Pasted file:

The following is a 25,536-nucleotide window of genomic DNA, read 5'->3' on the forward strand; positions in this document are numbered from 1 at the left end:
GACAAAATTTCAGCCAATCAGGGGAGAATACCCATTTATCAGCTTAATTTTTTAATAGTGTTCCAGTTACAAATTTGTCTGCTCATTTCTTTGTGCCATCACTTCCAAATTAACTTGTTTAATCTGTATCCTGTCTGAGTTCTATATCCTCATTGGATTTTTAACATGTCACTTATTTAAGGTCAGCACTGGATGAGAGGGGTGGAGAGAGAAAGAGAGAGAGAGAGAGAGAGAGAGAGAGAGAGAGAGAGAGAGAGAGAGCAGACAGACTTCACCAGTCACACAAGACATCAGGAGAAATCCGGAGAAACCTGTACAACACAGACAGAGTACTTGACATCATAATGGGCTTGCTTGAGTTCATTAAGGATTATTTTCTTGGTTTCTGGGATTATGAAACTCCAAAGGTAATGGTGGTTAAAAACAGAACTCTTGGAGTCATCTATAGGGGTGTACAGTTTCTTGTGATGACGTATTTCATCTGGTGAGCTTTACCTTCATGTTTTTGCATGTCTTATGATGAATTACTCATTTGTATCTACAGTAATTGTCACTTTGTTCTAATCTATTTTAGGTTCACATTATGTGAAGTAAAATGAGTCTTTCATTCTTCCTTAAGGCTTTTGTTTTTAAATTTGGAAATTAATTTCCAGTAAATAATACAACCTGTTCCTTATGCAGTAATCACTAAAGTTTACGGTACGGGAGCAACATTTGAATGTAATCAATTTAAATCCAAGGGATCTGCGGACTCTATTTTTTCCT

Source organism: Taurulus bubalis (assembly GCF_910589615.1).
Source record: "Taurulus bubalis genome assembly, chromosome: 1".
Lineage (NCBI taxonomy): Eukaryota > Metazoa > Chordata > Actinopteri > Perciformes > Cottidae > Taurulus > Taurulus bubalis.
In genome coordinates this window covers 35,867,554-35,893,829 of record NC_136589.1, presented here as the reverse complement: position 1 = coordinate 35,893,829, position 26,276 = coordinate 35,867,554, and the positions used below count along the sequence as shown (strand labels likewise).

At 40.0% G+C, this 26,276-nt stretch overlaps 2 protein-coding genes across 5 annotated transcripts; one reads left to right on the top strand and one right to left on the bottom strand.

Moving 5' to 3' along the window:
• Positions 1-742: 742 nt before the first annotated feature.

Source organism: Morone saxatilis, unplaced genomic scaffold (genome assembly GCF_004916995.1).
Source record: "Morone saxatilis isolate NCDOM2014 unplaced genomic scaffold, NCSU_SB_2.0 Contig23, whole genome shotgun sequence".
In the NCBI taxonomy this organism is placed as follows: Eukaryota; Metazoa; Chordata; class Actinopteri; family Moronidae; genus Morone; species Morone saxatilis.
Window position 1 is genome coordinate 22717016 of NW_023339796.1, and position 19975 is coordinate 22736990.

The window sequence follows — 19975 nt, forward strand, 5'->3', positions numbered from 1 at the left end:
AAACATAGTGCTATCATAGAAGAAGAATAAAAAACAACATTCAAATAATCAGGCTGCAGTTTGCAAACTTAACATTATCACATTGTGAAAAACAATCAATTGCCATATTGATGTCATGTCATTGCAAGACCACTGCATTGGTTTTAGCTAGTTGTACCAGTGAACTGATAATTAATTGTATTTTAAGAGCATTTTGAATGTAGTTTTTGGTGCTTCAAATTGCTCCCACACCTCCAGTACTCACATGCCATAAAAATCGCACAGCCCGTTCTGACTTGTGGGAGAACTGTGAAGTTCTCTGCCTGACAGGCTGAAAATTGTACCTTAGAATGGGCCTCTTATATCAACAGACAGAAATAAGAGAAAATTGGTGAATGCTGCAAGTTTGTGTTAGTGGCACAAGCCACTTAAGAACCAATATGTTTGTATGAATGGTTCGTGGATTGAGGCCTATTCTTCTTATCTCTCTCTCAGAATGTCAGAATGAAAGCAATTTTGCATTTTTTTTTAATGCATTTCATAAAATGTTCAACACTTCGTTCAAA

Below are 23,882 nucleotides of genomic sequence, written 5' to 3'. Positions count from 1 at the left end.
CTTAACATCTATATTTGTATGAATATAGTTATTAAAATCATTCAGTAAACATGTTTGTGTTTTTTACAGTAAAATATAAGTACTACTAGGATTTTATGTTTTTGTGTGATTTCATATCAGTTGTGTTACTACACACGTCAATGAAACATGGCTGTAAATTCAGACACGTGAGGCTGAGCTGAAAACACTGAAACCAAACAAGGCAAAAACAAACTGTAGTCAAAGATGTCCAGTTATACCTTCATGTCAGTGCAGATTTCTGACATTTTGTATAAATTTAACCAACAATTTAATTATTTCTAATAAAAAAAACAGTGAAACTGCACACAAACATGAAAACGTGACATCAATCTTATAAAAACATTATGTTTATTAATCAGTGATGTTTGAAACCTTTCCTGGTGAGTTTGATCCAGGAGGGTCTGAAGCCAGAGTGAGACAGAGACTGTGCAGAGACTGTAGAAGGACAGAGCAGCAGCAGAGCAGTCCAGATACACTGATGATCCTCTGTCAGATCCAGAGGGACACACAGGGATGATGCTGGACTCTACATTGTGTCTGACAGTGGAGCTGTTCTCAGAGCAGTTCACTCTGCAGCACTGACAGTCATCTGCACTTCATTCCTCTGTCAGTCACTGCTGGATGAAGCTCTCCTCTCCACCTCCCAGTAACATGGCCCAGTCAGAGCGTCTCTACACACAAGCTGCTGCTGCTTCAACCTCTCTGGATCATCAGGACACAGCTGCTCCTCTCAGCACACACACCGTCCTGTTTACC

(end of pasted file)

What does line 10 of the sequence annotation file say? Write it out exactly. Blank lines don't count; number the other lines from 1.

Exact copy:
Source organism: Morone saxatilis, unplaced genomic scaffold (genome assembly GCF_004916995.1).